SYDNEY: Australian batsman Steve Smith attends a news conference on Monday.—AFP
SYDNEY: Australian batsman Steve Smith attends a news conference on Monday.—AFP

SYDNEY: Australia star Steve Smith admitted on Monday he has barely picked up a bat since cricket shut down, but said he was in his best physical shape in years.

The 30-year-old, the world’s number one Test batsman, has been out of action since March, when Australia’s one-day series against New Zealand was abandoned due to the coronavirus pandemic.

He returned to training with his New South Wales teammates on Monday as they await the green light for competitive cricket to start again, targeting a home one-day series against Zimbabwe in August.

“I feel like I’ve had a pre-season the last couple of months. Got myself into probably the best shape I’ve been in years. Lots of running, lots of gym stuff,” Smith said.

“It’s been a couple of months of good hard work and now back with the boys, which is great.” But with no net practice, he has barely picked up his bat.

“I haven’t touched a bat, really. A couple of little drills at home but that’s about it,” said Smith, who has plundered more than 7,000 Test runs.

“I’ve just tried to switch off from it a bit, which I don’t do very often. I was just focussing on getting myself fit and strong and refreshing mentally.

“It’s been a bit different but I’m sure in the long run it will probably be a good thing to freshen up after what was a pretty long year-and-a-half since the World Cup and Ashes and summer here.

“I’m refreshed and ready to go,” he added.

Smith also said Australia’s senior players will be ready to assume additional duties like giving throw-downs to team mates in practice if further cost-cutting means fewer support staff.

Cricket Australia (CA) has furloughed about 80% of its workforce due to the coronavirus pandemic and state associations have made deep staff cuts in recent weeks.

CA chief Kevin Roberts suggested on Friday there could be another round of cost-cutting to shore up the board’s finances.

“Particularly the senior players being able to maybe take a bit of time off your own game and help someone else out at training or something like that,” Smith said.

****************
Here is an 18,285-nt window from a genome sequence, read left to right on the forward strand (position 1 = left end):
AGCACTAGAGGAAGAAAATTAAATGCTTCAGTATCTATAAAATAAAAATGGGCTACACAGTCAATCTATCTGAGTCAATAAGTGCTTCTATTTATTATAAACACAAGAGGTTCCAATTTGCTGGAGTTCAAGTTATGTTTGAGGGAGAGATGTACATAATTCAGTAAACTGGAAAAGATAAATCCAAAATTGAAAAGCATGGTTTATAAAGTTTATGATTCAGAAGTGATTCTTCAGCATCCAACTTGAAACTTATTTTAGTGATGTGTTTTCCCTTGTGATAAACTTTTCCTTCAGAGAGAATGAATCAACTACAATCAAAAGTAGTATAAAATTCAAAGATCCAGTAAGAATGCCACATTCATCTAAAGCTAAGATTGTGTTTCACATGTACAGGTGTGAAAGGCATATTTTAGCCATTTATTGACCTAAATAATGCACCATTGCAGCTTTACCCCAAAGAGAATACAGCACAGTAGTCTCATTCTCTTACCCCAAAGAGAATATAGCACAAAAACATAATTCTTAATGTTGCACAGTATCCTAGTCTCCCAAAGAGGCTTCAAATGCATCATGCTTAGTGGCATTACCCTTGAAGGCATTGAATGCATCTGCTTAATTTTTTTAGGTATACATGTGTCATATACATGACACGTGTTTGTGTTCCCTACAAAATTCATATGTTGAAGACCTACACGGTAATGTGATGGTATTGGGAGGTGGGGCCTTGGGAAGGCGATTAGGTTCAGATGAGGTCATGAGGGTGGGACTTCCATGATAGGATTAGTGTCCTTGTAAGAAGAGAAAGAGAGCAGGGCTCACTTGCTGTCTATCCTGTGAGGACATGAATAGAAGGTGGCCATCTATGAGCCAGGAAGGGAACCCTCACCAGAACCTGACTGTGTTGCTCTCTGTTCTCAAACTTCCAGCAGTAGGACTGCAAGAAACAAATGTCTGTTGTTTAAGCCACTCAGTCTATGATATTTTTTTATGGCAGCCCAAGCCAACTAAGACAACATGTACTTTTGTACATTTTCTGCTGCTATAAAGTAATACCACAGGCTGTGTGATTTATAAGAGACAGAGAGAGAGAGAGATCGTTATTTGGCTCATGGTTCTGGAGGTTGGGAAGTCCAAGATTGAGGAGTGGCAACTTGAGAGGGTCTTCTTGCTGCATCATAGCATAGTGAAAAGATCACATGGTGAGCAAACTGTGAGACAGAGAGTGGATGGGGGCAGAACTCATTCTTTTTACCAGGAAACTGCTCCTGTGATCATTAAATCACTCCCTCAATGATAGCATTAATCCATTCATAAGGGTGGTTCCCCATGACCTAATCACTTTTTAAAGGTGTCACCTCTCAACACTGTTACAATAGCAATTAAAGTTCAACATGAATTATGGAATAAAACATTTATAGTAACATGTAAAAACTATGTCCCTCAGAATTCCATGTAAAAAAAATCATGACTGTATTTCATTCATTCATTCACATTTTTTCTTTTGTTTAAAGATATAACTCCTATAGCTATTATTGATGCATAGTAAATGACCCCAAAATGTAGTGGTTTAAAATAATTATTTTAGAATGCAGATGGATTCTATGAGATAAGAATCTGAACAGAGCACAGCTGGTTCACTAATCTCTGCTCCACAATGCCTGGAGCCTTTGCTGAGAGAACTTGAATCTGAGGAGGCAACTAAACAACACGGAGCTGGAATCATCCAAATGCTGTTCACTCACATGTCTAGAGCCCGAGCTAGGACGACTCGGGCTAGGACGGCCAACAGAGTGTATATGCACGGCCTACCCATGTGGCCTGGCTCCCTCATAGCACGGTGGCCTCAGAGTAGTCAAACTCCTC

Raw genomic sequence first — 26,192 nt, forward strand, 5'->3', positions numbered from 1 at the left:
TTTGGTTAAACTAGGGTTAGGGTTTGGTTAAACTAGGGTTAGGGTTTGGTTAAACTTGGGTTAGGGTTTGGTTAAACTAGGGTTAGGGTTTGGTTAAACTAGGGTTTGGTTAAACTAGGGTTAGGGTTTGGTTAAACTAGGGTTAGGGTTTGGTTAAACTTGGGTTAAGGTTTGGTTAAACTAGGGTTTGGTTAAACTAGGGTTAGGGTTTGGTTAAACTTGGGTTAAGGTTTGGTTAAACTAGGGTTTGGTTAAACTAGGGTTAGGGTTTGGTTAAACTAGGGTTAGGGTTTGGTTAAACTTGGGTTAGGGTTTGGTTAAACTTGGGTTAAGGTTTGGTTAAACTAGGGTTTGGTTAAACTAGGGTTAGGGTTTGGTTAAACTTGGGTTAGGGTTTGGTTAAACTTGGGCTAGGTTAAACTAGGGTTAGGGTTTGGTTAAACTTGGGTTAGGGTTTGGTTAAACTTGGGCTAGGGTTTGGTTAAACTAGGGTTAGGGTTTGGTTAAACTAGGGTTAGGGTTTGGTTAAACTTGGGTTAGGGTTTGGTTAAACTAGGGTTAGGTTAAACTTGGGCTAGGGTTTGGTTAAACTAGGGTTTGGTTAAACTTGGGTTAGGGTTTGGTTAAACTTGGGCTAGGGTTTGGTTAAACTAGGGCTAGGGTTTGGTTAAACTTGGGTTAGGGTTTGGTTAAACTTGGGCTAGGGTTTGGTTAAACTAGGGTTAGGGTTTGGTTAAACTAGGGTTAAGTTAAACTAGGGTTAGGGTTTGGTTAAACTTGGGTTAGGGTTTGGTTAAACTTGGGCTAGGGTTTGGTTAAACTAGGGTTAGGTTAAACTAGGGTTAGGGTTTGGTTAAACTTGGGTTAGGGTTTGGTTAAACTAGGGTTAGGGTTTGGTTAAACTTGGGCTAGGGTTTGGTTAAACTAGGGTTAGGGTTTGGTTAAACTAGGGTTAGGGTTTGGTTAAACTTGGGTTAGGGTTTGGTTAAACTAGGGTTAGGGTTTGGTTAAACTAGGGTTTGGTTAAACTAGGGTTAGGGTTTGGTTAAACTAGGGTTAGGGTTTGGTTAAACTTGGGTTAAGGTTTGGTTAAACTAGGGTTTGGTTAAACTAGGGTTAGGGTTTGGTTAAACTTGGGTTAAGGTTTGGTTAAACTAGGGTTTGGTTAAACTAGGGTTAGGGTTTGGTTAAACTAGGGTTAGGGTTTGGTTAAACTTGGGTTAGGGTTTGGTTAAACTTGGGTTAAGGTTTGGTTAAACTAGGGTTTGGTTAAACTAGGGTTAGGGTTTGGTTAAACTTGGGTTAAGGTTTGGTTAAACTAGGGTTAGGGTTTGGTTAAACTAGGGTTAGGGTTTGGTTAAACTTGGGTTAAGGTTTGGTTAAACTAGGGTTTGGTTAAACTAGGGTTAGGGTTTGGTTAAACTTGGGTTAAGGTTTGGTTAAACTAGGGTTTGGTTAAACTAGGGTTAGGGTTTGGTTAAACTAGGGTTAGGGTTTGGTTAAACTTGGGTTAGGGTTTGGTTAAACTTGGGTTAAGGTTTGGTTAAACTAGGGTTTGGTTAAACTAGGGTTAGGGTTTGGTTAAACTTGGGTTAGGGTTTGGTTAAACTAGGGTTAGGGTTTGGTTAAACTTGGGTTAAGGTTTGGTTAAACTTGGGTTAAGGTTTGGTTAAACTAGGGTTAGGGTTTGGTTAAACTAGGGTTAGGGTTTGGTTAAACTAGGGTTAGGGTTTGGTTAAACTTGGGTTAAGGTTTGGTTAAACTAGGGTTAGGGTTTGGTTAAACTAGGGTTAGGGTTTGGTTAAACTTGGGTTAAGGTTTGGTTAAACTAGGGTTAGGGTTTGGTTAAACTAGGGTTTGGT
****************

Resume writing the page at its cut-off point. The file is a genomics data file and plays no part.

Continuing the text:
“They (support staff) all have a role to play, particularly as the game evolved and got more professional.

“We’ve got people in different areas of expertise to help the team prepare and get ready to play.

“Guys might have to throw to one of the other batters or help out the bowlers in some way.

“If that happens, it will take a bit of adjusting.” On the proposed ban on using saliva to polish the ball, Smith thinks it could disrupt the game’s bat-ball balance.

“I’ve always been one for a fair contest between bat and ball. Even as a batter if that’s taken away, I don’t think that’s great,” Smith said.

“I actually spit on my hands most balls and that’s how I get grip and stuff. So that might take some adjusting to certain things like that.”

If the virus had not struck, Smith would have been in the plane to Bangladesh this month for a two-Test series, after playing in the postponed Indian Premier League.

He was one of six Cricket Australia-contracted players in the New South Wales squad who rejoined their state teammates on Monday, including David Warner, Mitchell Starc and Nathan Lyon.

The squad has been divided into four groups who alternate morning and afternoon indoor gym and skills sessions as part of Covid-19 return-to-training protocols.

Published in Dawn, June 2nd, 2020